real    0m9.221s
      user    0m0.541s
      sys     0m8.187s
      
      This suggests low impact on average systems.
      
      Note that this patch doesn't attempt to adjust the SwapPss field for
      shmem mappings, which would need extra work to determine who else could
      have the pages mapped.  Thus the value stays zero except for COWed
      swapped out pages in a shmem mapping, which are accounted as usual.
      Signed-off-by: default avatarVlastimil Babka <vbabka@suse.cz>
      Acked-by: default avatarKonstantin Khlebnikov <khlebnikov@yandex-team.ru>
      Acked-by: default avatarJerome Marchand <jmarchan@redhat.com>
      Acked-by: default avatarMichal Hocko <mhocko@suse.com>
      Cc: Hugh Dickins <hughd@google.com>
      Signed-off-by: default avatarAndrew Morton <akpm@linux-foundation.org>
      Signed-off-by: default avatarLinus Torvalds <torvalds@linux-foundation.org>
      c261e7d9
    • Vlastimil Babka's avatar
      mm, documentation: clarify /proc/pid/status VmSwap limitations for shmem · bf9683d6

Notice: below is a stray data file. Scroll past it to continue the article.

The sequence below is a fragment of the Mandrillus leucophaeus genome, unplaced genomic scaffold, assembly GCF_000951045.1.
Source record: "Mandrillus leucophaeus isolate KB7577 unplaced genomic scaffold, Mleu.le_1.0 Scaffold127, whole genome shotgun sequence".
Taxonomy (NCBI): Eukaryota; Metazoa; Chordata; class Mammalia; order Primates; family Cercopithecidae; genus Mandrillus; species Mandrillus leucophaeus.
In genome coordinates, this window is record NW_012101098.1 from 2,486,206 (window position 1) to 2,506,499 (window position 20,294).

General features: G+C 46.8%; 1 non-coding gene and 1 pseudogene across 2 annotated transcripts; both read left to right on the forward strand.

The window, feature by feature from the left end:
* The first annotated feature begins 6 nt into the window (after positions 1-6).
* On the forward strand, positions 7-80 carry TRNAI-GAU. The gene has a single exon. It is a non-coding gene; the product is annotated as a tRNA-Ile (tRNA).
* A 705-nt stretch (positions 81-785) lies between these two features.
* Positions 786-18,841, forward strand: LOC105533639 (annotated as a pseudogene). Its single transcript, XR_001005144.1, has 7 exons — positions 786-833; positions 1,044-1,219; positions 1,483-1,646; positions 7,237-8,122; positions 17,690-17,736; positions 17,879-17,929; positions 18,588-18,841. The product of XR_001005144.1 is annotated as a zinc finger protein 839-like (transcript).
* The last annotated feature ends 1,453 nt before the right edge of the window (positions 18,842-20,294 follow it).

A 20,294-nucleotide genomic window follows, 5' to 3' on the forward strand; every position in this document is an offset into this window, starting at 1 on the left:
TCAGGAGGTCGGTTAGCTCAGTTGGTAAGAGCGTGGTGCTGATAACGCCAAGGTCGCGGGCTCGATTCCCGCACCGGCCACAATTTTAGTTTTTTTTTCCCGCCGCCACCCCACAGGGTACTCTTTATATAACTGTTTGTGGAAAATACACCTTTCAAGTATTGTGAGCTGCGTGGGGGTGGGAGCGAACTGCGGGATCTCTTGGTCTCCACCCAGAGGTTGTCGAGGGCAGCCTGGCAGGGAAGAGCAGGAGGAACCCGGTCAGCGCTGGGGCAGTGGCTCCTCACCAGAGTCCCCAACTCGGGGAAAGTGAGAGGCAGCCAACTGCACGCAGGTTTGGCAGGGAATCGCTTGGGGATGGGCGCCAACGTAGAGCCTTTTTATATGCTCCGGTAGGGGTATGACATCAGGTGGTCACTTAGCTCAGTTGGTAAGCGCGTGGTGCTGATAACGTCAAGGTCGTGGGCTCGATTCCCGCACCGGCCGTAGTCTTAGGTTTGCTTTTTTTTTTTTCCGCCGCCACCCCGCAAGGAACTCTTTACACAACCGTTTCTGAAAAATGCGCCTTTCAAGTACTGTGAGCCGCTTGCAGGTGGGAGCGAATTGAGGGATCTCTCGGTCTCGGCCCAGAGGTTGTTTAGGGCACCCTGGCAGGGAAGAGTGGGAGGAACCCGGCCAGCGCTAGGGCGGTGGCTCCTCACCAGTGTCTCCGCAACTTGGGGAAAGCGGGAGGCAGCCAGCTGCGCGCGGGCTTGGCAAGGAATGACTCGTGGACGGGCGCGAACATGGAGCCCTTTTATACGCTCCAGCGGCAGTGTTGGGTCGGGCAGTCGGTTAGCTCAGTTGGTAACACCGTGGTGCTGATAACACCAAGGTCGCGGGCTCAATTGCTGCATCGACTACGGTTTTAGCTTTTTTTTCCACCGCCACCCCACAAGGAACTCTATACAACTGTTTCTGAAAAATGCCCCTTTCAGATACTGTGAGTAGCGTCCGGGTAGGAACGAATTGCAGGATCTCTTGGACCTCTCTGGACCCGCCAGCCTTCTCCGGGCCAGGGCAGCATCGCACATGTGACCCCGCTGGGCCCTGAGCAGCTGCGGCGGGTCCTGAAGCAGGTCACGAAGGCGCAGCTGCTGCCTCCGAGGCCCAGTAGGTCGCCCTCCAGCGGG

Vlastimil Babka authored
      This series is based on Jerome Marchand's [1] so let me quote the first
      paragraph from there:
      
      There are several shortcomings with the accounting of shared memory
      (sysV shm, shared anonymous mapping, mapping to a tmpfs file).  The
      values in /proc/<pid>/status and statm don't allow to distinguish
      between shmem memory and a shared mapping to a regular file, even though
      their implications on memory usage are quite different: at reclaim, file
      mapping can be dropped or written back on disk while shmem needs a place
      in swap.  As for shmem pages that are swapped-out or in swap cache, they
      aren't accounted at all.
      
      The original motivation for myself is that a customer found (IMHO
      rightfully) confusing that e.g.  top output for process swap usage is
      unreliable with respect to swapped out shmem pages, which are not
      accounted for.